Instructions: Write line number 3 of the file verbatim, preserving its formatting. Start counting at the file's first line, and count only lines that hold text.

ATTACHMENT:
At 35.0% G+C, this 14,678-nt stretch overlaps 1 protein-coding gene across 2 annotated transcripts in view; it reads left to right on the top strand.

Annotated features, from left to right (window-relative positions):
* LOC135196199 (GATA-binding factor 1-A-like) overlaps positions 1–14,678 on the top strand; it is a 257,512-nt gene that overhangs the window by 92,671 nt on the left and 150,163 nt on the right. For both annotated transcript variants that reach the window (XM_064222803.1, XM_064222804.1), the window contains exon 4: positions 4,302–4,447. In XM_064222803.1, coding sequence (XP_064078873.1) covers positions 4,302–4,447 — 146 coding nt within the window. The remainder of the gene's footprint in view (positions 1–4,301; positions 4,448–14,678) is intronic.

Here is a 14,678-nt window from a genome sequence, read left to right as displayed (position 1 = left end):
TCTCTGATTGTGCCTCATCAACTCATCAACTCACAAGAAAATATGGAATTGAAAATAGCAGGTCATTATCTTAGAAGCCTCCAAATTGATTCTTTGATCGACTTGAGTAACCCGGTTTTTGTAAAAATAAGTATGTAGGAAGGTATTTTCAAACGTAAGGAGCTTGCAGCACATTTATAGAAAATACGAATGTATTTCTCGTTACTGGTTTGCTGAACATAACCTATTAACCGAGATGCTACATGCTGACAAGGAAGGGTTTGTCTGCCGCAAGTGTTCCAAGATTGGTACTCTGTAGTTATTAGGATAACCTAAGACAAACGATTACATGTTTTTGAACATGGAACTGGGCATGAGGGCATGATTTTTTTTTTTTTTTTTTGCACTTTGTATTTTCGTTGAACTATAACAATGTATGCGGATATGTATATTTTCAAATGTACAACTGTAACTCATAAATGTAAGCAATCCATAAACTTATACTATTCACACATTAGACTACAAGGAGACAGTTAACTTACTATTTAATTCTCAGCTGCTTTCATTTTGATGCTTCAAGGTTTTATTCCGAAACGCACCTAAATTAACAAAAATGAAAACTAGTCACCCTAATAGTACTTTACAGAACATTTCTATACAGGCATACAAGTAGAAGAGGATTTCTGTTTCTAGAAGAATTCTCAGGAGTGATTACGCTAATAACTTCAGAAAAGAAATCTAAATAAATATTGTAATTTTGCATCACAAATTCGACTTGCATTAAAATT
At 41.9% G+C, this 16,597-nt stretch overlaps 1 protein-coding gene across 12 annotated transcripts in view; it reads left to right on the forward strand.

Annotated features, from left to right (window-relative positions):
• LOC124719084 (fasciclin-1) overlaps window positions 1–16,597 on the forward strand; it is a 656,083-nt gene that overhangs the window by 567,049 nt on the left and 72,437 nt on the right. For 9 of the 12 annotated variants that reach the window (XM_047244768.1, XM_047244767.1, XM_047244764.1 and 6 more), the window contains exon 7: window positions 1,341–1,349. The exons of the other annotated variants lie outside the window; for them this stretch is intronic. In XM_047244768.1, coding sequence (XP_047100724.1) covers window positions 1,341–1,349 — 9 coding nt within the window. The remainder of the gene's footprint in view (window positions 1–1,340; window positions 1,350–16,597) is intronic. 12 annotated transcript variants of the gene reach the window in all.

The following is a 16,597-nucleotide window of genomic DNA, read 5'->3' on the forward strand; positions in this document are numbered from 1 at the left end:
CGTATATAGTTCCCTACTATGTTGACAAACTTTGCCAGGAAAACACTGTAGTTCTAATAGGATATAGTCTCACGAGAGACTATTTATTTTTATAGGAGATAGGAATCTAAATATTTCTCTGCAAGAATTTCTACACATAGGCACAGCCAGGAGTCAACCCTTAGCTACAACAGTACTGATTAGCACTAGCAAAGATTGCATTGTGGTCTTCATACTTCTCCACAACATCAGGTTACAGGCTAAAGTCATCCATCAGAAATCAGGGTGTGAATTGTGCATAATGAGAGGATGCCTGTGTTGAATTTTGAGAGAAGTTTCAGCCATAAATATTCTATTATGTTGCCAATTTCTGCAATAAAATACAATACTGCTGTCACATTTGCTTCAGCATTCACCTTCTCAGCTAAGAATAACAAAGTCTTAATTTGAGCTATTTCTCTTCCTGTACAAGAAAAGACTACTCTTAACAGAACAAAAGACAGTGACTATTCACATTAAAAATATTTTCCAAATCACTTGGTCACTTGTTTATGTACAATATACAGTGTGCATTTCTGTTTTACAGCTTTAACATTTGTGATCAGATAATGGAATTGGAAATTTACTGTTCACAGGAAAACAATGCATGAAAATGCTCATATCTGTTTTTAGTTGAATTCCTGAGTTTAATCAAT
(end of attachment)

* LOC135196199 (GATA-binding factor 1-A-like) overlaps positions 1–14,678 on the top strand; it is a 257,512-nt gene that overhangs the window by 92,671 nt on the left and 150,163 nt on the right. For both annotated transcript variants that reach the window (XM_064222803.1, XM_064222804.1), the window contains exon 4: positions 4,302–4,447. In XM_064222803.1, coding sequence (XP_064078873.1) covers positions 4,302–4,447 — 146 coding nt within the window. The remainder of the gene's footprint in view (positions 1–4,301; positions 4,448–14,678) is intronic.